Sponsored - The following content is created on behalf of University of Toledo Medical Center and does not reflect the opinions of Gray Media or its editorial staff. To learn more about University of Toledo Medical Center, visit https://utmc.utoledo.edu/
Embedded within many of the most popular smart watches and mobile phones are a bevy of health apps that collect and report key health data in real time.
Using a mix of cameras, sensors and artificial intelligence, the devices can track your sleep, keep tabs on how much exercise you’re getting, measure your heart rate and even alert you to abnormal — and potentially dangerous — heart rhythms such as atrial fibrillation.
But how useful is all that information in the clinical space?
“The value is it makes people more aware of heart health. They’re thinking about it,” said Dr. Bryan Hinch, an internal medicine specialist at The University of Toledo Medical Center. “It’s not going to replace your doctor, but if it does come up that there might be a problem, they can bring those concerns in for us to investigate.”
Heart disease remains the leading cause of death in the United States, claiming nearly 700,000 lives every year.
Wearable technology isn’t likely to change that anytime soon. Nor will it change the things doctors frequently recommend people do to live a heart-healthy lifestyle — get plenty of physical activity, eat well, don’t smoke, maintain a healthy body weight and ensure blood pressure is within a healthy range.
That said, if understood in the right context, the health information collected by smart devices can be beneficial for both patients and providers.
“The availably and accessibility of data can be very empowering for patients. Anything that motivates you to keep better track of your health and gets you up and moving is a good thing,” Hinch said.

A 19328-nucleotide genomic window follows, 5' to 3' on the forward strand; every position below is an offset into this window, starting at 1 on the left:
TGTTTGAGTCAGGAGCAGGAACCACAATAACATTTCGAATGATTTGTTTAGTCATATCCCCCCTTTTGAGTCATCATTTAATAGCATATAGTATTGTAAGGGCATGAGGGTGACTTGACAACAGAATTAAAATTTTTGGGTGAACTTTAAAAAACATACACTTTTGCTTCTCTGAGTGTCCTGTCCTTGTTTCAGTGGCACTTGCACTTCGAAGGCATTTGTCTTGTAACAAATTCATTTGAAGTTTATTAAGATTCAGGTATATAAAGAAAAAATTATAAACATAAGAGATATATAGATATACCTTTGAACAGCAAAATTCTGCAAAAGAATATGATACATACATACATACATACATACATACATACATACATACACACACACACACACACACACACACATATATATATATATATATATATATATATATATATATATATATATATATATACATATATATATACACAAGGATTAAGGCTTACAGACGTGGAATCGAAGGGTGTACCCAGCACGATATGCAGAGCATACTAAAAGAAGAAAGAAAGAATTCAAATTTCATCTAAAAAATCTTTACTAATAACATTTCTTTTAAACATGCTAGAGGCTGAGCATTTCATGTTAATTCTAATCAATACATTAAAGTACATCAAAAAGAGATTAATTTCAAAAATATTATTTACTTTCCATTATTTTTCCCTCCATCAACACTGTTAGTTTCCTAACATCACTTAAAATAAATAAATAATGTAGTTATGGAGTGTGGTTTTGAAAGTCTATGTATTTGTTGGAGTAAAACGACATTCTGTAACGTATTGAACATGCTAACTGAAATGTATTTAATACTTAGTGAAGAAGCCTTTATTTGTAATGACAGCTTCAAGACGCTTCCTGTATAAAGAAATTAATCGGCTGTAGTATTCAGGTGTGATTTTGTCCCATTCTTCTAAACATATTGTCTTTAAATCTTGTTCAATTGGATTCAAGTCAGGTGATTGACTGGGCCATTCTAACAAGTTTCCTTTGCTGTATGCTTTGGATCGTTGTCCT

The American Heart Association recommends adults should get at least 150 minutes of moderate-intensity aerobic activity each week.
Though Hinch wouldn’t encourage a patient to go out and buy an expensive smart watch for the sole purpose of tracking their heart health, for those who already have one, he said the information they collect can be a useful conversation starter in the clinic.
Despite the continuous integration of new technology such as ECGs and blood-oxygen sensors in smart devices, Hinch said one of the most valuable digital health accessories is a simple automated blood pressure cuff.
Given what we know about the importance of controlling blood pressure — and the prevalence of “white coat hypertension,” where readings taken at a doctor’s office are often higher than someone’s normal baseline — being able to take quick, accurate at-home readings can be beneficial for both patients and healthcare providers.
Current blood pressure guidelines say adults should target readings no higher than 120/80.
Guidelines for a healthy resting heart rate, one of the more commonly available measurements for smart devices, are generally between 60 and 100 beats per minute for adults, though there can be some variance based on age, overall fitness and other factors.
One benefit of wearable technology is that it’s there watching all the time.
Conditions like atrial fibrillation — an irregular heartbeat in the heart’s upper chambers that can increase someone’s risk of stroke — can come and go, raising the possibility it could be missed during a routine examination.
If someone brings to their appointment data from a smart device that’s suggestive of a heart arrythmia, a patient’s healthcare provider might ask them to wear a Holter monitor or event recorder to get a better, more accurate assessment of their heart.
“The best way to think about these smart devices are that they augment what we’re already doing as physicians,” Hinch said. “If your device is telling you there’s a problem, take it seriously but don’t panic. Talk to your doctor about it. One of our main focuses in primary care is assessing heart health.”